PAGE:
Each couple's partners had been separated for varied amounts of time. Men's sperm counts increased considerably as the couple's time apart increased since their previous sexual contact. The longer men spent apart, the more sperm they inseminated in their spouses when they eventually had intercourse.

Men inseminated 389 million sperm each ejaculate on average when the couples spent 100% of their time together. However, when couples spent just 5% of their time together, males inseminated 712 million sperm each ejaculate, nearly doubling the number. The amount of sperm inseminated rises when other men's sperm is present simultaneously in the wife's reproductive tract due to the chance for extramarital sex afforded by the couple's separation and the period since the man's previous ejaculation did not affect the rise of sperm insemination.

Even if the male masturbated to climax while apart from his wife, he still inseminated more sperm when reunited if he had been separated from her for an extended period. The husband's increased sperm insemination after lengthy separation assures that his sperm has a better shot in the race to the egg by crowding out or displacing a potential interloper's sperm. The fact that males have a physiological mechanism that increases sperm count when their wives may have had opportunities to be unfaithful suggests that humans had extramarital affairs at some point in their evolutionary past.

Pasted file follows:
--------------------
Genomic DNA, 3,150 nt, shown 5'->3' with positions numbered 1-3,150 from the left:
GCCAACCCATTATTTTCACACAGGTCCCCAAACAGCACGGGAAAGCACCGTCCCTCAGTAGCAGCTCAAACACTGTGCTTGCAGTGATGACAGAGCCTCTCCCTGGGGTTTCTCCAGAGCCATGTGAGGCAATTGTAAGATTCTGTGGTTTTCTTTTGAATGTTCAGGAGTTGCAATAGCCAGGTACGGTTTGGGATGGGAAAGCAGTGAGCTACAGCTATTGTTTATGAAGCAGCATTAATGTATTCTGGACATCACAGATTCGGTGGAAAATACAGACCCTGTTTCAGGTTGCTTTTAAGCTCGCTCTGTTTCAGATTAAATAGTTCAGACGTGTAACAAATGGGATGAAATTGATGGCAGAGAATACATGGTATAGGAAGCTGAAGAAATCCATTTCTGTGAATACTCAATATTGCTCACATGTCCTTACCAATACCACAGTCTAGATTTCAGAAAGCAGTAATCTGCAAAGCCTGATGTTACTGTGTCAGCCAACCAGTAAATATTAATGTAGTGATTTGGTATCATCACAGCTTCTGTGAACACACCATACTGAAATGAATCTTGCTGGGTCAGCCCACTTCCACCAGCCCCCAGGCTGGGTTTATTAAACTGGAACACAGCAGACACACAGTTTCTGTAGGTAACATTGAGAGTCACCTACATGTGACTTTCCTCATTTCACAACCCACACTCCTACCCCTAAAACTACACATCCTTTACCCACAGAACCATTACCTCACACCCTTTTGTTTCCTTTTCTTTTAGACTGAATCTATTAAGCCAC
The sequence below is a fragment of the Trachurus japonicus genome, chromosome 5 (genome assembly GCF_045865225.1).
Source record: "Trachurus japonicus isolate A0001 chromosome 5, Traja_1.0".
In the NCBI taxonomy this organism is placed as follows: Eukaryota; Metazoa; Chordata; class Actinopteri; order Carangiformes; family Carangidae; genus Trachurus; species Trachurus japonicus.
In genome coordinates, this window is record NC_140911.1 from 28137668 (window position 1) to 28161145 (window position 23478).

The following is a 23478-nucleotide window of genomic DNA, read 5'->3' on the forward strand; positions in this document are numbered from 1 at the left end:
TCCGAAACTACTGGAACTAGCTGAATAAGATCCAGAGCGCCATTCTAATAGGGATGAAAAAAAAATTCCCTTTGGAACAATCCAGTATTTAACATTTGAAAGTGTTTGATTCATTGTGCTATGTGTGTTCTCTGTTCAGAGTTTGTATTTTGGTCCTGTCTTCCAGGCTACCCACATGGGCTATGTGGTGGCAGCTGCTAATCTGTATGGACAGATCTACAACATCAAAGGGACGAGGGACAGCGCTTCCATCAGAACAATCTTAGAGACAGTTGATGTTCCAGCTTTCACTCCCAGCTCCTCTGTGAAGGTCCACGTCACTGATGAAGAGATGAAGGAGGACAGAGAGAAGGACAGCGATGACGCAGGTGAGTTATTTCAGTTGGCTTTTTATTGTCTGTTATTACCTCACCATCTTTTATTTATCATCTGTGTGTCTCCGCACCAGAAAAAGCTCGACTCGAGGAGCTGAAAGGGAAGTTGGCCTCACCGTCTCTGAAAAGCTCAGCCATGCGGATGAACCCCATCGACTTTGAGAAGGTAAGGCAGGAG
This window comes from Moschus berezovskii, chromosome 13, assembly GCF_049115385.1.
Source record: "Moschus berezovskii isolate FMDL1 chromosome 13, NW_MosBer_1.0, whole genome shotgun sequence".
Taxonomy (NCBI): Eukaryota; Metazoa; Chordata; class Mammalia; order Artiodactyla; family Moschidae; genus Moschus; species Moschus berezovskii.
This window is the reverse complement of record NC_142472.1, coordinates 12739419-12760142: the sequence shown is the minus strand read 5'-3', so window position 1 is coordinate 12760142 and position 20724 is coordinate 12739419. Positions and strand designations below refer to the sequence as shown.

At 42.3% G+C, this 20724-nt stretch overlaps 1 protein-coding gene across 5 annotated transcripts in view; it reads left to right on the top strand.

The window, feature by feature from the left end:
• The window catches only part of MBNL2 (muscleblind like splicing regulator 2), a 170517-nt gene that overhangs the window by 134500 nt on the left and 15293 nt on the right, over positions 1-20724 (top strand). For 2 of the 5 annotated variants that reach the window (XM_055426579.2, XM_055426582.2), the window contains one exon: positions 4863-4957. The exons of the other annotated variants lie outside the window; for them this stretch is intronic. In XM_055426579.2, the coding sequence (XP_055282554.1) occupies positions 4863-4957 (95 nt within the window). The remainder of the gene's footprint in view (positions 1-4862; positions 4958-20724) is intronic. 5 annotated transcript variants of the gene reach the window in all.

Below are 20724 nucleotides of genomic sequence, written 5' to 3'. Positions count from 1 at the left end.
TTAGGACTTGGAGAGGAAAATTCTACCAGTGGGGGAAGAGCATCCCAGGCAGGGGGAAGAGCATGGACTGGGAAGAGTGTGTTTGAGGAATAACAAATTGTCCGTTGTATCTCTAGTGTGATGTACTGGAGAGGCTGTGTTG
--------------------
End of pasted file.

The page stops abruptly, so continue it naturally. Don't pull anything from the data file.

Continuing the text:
Mate selection can be measured empirically, but the mechanisms underlying mate selection are not always well understood. Advances in molecular genetic technology have allowed mate selection research to focus on behavioral observations to understand mating preferences at the molecular level. Mate selection based on genetic factors may evolve to avoid inbreeding and maximize the offspring's genetic quality.

Updated on: 12-Apr-2023